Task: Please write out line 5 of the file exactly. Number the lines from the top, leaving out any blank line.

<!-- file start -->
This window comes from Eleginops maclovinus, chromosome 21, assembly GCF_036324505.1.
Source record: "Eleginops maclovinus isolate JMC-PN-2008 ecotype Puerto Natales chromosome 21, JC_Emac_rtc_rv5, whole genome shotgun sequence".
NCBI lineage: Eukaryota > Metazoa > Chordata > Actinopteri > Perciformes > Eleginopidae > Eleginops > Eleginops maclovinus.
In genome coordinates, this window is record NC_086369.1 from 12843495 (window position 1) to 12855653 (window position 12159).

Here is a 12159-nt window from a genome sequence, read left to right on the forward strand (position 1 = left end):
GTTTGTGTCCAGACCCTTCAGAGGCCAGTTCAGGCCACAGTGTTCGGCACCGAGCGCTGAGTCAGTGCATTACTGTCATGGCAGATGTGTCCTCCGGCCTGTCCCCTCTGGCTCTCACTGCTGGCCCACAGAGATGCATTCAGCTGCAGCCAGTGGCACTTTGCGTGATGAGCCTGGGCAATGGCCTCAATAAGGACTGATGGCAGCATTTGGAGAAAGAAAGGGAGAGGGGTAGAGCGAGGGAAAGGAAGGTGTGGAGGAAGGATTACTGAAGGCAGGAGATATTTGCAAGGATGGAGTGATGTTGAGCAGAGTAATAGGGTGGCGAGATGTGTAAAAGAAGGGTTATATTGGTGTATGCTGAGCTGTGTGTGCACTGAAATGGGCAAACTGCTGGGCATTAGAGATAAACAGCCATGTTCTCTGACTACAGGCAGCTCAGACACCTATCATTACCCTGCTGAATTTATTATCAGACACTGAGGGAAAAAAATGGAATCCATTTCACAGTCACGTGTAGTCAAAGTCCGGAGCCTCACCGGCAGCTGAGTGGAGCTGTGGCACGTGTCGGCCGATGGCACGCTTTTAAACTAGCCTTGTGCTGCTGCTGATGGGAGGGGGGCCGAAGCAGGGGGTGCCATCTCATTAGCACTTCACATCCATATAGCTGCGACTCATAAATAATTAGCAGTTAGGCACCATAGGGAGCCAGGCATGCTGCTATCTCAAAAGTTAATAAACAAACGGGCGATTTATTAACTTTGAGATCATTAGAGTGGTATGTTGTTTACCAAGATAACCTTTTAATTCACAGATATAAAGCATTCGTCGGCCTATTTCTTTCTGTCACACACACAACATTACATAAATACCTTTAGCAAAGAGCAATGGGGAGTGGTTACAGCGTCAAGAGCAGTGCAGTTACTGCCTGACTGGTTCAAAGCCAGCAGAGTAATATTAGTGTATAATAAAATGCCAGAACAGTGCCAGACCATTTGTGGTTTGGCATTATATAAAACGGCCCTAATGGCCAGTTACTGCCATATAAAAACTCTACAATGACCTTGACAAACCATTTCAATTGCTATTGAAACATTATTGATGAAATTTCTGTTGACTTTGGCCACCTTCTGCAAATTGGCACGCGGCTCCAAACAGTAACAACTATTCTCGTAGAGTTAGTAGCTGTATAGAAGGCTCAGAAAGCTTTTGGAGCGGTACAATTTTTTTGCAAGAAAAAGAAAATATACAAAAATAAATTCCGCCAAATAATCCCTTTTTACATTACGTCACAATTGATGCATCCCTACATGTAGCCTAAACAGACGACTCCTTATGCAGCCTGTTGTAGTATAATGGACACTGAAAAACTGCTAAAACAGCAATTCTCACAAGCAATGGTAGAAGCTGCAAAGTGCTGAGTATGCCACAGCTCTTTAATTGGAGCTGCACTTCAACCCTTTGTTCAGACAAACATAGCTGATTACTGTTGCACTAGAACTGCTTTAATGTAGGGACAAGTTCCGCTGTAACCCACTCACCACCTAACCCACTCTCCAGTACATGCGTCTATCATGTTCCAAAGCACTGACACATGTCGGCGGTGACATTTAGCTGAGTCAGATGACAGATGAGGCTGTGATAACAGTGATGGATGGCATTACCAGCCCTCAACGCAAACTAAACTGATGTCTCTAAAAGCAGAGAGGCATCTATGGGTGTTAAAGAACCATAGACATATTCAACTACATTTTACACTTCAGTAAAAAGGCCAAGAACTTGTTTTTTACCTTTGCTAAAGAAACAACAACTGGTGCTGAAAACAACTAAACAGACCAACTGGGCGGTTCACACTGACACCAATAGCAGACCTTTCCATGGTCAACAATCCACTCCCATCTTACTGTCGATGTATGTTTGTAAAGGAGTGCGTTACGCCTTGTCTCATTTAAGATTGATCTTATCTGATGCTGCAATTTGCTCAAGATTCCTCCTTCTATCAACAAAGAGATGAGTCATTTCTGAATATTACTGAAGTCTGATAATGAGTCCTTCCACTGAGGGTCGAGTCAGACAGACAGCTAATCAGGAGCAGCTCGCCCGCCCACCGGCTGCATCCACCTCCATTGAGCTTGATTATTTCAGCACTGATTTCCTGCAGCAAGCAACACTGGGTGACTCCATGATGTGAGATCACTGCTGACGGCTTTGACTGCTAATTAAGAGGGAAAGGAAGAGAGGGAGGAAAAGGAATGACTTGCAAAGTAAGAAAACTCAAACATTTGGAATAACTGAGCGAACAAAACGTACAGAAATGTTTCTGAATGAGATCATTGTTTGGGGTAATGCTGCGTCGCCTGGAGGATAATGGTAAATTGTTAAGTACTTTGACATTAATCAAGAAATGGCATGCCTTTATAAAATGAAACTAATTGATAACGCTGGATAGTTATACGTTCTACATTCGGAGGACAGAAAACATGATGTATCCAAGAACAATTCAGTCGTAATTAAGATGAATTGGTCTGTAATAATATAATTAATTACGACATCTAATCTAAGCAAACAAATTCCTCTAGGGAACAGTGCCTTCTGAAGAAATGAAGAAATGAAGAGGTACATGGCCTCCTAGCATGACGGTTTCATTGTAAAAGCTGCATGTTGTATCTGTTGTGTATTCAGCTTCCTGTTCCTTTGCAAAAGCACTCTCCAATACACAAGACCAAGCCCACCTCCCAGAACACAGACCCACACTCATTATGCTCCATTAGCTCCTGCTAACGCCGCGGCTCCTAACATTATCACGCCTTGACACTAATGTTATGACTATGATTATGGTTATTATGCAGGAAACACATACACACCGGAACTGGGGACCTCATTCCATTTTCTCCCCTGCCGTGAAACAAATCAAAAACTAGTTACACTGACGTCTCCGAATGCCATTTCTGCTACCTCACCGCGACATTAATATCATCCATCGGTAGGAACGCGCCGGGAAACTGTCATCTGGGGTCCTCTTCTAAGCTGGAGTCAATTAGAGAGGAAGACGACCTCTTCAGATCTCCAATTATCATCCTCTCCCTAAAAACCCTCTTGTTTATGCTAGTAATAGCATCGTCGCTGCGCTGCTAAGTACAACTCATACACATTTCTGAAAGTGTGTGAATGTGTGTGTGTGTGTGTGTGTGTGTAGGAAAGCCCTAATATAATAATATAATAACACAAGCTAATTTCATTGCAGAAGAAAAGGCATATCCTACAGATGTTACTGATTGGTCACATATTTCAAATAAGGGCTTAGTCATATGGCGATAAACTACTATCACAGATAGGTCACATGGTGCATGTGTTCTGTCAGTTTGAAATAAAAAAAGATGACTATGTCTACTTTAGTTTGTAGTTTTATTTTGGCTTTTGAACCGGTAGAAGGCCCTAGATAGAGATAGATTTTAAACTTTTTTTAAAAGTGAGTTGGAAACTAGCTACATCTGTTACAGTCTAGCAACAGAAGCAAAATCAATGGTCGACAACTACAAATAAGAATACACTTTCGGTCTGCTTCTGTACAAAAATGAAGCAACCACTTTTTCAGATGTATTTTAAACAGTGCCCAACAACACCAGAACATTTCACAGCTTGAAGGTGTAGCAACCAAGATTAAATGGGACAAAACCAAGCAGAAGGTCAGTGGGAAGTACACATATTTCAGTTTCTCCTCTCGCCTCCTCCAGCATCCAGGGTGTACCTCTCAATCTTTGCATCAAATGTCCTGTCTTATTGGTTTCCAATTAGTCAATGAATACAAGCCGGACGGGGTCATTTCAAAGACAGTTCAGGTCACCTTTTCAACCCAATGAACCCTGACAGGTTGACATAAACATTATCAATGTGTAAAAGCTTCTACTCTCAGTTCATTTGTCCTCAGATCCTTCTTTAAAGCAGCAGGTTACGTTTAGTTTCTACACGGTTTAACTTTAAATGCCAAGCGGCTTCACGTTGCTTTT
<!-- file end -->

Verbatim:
Here is a 12159-nt window from a genome sequence, read left to right on the forward strand (position 1 = left end):